Right next to the Yates Field House you'll find this hidden gem of a garden on Georgetown University grounds considered a best-kept secret by many locals. Finding the garden is half the fun! It's located on the east and north sides of the Heyden Observatory. You'll find small ponds and water features, an arch to run under and views of the Potomac River. The peaceful silence is occasionally interrupted by overhead airplanes; small children will delight in seeing their low-flying path.

Hours: Daily, 9:30 a.m.-5:30 p.m. 
Location: West Rd. NE, Washington, DC 20057
Phone: 202-687-3600
Online: georgetown.edu

Kenilworth Aquatic Gardens

Kenilworth is said to be the place where water, wind and land dance, and we say that’s pretty accurate. It is the only national park devoted to cultivated water-loving plants.  Kids love exploring the park’s marshes and discovering exotic water lilies and lotus. This is a great place to take your little ones on a nature-loving hike, especially if you have a budding bird-watcher on your hands. The park is rich and varied in natural and cultural history.

Hours: Daily, 8 a.m.-4 p.m. 
Location: 1550 Anacostia Ave NW, Anacostia 
Phone: 202-426-6905
Online: nps.gov

 

VIRTUAL TOURS

 

United States Botanic Garden

The US Botanic Garden is not currently open to the public due to COVID-19, but hop online and you can explore and discover some of the most unique blooms in the world, including rare beauties such as the African Tulip Tree, the Scarlet Rosemallow and the Jungle Lollipop via the Virtual Tour. Once this DC treasure re-opens, be sure to make visit to the outdoor Children’s Garden, where the kiddos can use gardening tools and watering cans for a true hands-on experience, spend time in the conservatory, which offers a showcase of plants from around the world, as well as the national outdoor garden, which is filled with roses.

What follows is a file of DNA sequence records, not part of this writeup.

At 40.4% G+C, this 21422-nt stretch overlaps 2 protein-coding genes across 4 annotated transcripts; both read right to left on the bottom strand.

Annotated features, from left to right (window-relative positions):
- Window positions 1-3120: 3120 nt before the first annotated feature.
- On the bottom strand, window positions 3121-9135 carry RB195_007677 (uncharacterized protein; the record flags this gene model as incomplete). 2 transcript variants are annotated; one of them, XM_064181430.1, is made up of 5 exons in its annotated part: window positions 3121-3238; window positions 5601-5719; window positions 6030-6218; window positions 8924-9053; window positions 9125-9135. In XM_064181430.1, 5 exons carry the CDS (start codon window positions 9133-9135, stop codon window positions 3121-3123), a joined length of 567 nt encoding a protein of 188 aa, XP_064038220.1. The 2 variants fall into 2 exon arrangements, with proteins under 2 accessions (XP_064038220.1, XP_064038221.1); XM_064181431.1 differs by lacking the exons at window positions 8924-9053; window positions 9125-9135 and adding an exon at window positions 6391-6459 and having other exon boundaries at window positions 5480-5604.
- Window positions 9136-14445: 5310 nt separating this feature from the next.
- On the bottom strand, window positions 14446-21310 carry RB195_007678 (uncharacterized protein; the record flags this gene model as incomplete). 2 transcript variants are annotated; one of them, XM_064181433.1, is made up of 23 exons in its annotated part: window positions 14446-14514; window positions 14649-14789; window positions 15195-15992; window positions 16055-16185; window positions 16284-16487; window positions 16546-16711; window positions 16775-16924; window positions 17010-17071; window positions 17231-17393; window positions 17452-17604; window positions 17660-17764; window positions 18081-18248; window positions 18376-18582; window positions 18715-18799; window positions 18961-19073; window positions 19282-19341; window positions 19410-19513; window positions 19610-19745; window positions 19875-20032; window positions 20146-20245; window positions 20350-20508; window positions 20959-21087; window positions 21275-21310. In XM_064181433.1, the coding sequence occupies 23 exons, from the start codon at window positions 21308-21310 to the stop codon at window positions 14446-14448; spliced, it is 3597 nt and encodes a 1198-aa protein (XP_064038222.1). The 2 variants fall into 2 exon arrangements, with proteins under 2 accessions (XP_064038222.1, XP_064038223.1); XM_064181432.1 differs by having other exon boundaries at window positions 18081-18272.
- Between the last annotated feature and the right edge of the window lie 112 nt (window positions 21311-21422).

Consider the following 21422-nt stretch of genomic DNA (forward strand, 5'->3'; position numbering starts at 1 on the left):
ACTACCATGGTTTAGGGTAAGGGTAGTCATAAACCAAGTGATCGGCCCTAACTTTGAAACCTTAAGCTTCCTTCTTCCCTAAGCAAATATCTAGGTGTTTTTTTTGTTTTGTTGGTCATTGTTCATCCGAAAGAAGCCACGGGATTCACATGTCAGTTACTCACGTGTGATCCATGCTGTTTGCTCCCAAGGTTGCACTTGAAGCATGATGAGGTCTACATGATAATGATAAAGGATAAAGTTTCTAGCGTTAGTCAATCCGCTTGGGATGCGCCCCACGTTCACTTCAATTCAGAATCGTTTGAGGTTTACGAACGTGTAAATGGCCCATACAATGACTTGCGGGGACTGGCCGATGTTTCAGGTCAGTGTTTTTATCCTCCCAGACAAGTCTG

Safety regulations: The conservatory is currently closed due to COVID-19. You can visit virtually here, or take a moment to smell the flowers at Bartholdi Park (see above). 

Hours: Temporarily closed. Please visit virtually
Location: 100 Maryland Ave SW, National Mall 
Phone: 202-225-8333
Online: usbg.gov

 

photo: Dumbarton Oaks Gardens

Dumbarton Oaks Gardens


Perched on the highest hill in DC’s posh Georgetown neighborhood, this breathtaking garden is listed on National Geographic’s top 10 as the sixth most beautiful garden in the world. Sadly, both the house and gardens are currently closed due to COVID-19. You will need to wait until they reopen to visit   Dumbarton's 10 acres of lush, sculpted greenery. But while you wait, you can check out the museums exhibits online as well as view photographs and drawings of the gardens. When their doors open again, be sure to let the kids roam through the terraced garden rooms and vistas, and walk down the many meandering brick pathways.

Safety regulations:  Currently closed due to COVID-19, but you can still visit virtually. 

Hours: Currently closed. Visit online here. 
Location: 3120 R St. NW, Georgetown
Phone: 202-339-6400
Online: doaks.org

—Meghan Yudes Meyers and Jamy Bond

featured photo: Allan Mas via Pexels